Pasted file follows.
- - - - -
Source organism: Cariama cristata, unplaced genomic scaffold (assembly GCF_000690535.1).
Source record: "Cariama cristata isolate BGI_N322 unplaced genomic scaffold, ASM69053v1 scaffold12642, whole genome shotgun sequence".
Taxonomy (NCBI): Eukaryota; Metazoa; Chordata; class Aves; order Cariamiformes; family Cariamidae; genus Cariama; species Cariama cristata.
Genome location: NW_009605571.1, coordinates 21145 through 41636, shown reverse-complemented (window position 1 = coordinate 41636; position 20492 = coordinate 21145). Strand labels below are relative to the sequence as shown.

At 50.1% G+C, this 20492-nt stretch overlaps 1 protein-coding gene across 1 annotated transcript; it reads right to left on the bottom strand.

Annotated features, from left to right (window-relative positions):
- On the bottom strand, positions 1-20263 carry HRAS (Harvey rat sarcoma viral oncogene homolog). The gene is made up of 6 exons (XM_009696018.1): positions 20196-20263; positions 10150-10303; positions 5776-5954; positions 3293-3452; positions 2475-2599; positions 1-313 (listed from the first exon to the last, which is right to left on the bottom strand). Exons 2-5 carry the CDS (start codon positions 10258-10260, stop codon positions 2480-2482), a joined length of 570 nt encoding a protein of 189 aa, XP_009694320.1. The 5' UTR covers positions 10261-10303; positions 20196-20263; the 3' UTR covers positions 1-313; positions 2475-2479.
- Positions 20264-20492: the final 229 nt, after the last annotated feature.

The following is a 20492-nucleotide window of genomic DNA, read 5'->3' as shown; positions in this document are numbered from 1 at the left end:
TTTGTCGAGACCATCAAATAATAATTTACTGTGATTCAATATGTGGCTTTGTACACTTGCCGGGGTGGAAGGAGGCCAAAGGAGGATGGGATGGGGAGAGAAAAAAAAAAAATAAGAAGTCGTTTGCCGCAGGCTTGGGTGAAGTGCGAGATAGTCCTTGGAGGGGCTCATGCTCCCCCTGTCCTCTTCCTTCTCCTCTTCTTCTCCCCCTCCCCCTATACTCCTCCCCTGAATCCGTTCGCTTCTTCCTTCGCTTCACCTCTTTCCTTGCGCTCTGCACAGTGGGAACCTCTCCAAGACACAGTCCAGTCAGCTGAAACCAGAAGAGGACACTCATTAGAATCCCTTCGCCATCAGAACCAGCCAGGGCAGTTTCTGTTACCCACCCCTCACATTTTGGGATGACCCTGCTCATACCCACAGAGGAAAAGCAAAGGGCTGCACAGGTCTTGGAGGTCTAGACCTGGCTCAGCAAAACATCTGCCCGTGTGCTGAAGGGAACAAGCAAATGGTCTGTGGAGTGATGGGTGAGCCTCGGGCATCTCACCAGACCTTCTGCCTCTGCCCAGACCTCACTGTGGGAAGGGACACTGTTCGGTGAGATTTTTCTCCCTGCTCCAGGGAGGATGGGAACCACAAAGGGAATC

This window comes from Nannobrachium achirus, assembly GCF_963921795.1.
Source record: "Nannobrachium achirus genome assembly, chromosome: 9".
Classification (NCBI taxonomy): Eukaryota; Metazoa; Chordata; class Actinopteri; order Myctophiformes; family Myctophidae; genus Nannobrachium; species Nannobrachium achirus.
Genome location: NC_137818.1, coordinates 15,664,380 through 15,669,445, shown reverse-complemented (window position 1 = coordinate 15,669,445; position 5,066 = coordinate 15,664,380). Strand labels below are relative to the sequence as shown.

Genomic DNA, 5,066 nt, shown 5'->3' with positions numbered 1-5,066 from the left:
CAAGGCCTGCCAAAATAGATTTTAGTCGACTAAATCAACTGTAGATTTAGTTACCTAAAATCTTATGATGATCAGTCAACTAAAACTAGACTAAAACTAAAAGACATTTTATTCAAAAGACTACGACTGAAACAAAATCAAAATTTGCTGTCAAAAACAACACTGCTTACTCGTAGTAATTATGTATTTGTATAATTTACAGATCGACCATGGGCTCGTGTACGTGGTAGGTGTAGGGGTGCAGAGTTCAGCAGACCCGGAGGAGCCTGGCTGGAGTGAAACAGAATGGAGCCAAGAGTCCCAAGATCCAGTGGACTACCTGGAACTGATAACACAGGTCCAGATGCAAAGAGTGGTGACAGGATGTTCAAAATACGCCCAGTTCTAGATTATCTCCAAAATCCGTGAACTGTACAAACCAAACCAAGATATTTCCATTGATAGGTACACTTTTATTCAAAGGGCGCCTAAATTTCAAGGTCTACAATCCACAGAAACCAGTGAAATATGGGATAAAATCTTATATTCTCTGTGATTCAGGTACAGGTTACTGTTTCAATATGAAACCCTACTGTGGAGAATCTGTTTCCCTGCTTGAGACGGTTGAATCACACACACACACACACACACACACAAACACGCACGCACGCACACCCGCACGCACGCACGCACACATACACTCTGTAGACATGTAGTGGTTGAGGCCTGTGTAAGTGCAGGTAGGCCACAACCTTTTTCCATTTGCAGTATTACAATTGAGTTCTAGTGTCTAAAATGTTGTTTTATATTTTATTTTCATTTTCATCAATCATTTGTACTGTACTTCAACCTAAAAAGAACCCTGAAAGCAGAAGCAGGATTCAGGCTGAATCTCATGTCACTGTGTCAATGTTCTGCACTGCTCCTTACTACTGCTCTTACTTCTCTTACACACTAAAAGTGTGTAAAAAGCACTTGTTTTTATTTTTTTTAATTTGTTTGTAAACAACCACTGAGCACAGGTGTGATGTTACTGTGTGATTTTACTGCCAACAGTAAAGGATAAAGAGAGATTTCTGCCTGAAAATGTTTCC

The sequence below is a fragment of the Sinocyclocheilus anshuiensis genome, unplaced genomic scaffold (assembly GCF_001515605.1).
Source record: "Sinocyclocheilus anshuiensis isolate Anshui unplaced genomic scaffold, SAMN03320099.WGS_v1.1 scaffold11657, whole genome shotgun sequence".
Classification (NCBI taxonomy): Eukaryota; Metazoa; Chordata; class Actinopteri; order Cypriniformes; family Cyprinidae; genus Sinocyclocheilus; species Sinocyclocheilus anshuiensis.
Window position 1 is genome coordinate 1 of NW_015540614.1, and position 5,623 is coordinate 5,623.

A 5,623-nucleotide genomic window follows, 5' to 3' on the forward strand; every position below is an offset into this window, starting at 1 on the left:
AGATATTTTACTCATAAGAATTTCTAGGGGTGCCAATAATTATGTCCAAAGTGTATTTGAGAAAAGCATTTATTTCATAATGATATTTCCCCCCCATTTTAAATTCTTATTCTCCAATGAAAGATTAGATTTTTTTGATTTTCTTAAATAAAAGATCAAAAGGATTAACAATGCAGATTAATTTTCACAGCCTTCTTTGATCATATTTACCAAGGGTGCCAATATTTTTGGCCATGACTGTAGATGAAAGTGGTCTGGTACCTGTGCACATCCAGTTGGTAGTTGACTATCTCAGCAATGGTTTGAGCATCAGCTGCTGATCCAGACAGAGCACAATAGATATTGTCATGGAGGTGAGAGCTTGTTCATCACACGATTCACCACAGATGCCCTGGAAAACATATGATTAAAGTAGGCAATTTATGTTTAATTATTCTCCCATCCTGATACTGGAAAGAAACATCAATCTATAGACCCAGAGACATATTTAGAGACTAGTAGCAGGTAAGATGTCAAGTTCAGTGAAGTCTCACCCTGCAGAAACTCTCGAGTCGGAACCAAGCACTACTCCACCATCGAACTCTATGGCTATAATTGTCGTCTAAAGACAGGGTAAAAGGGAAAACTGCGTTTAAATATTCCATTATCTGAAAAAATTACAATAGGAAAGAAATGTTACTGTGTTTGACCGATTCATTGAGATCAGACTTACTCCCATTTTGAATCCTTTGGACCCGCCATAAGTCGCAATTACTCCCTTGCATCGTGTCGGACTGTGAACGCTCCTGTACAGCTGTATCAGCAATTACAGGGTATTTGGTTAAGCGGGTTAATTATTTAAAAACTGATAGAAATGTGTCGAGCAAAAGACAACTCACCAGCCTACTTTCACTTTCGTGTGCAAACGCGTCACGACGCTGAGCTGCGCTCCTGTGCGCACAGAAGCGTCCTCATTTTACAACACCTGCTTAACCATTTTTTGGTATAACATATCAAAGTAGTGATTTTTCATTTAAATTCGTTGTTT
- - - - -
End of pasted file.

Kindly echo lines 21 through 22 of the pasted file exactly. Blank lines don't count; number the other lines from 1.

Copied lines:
A 5,623-nucleotide genomic window follows, 5' to 3' on the forward strand; every position below is an offset into this window, starting at 1 on the left:
AGATATTTTACTCATAAGAATTTCTAGGGGTGCCAATAATTATGTCCAAAGTGTATTTGAGAAAAGCATTTATTTCATAATGATATTTCCCCCCCATTTTAAATTCTTATTCTCCAATGAAAGATTAGATTTTTTTGATTTTCTTAAATAAAAGATCAAAAGGATTAACAATGCAGATTAATTTTCACAGCCTTCTTTGATCATATTTACCAAGGGTGCCAATATTTTTGGCCATGACTGTAGATGAAAGTGGTCTGGTACCTGTGCACATCCAGTTGGTAGTTGACTATCTCAGCAATGGTTTGAGCATCAGCTGCTGATCCAGACAGAGCACAATAGATATTGTCATGGAGGTGAGAGCTTGTTCATCACACGATTCACCACAGATGCCCTGGAAAACATATGATTAAAGTAGGCAATTTATGTTTAATTATTCTCCCATCCTGATACTGGAAAGAAACATCAATCTATAGACCCAGAGACATATTTAGAGACTAGTAGCAGGTAAGATGTCAAGTTCAGTGAAGTCTCACCCTGCAGAAACTCTCGAGTCGGAACCAAGCACTACTCCACCATCGAACTCTATGGCTATAATTGTCGTCTAAAGACAGGGTAAAAGGGAAAACTGCGTTTAAATATTCCATTATCTGAAAAAATTACAATAGGAAAGAAATGTTACTGTGTTTGACCGATTCATTGAGATCAGACTTACTCCCATTTTGAATCCTTTGGACCCGCCATAAGTCGCAATTACTCCCTTGCATCGTGTCGGACTGTGAACGCTCCTGTACAGCTGTATCAGCAATTACAGGGTATTTGGTTAAGCGGGTTAATTATTTAAAAACTGATAGAAATGTGTCGAGCAAAAGACAACTCACCAGCCTACTTTCACTTTCGTGTGCAAACGCGTCACGACGCTGAGCTGCGCTCCTGTGCGCACAGAAGCGTCCTCATTTTACAACACCTGCTTAACCATTTTTTGGTATAACATATCAAAGTAGTGATTTTTCATTTAAATTCGTTGTTT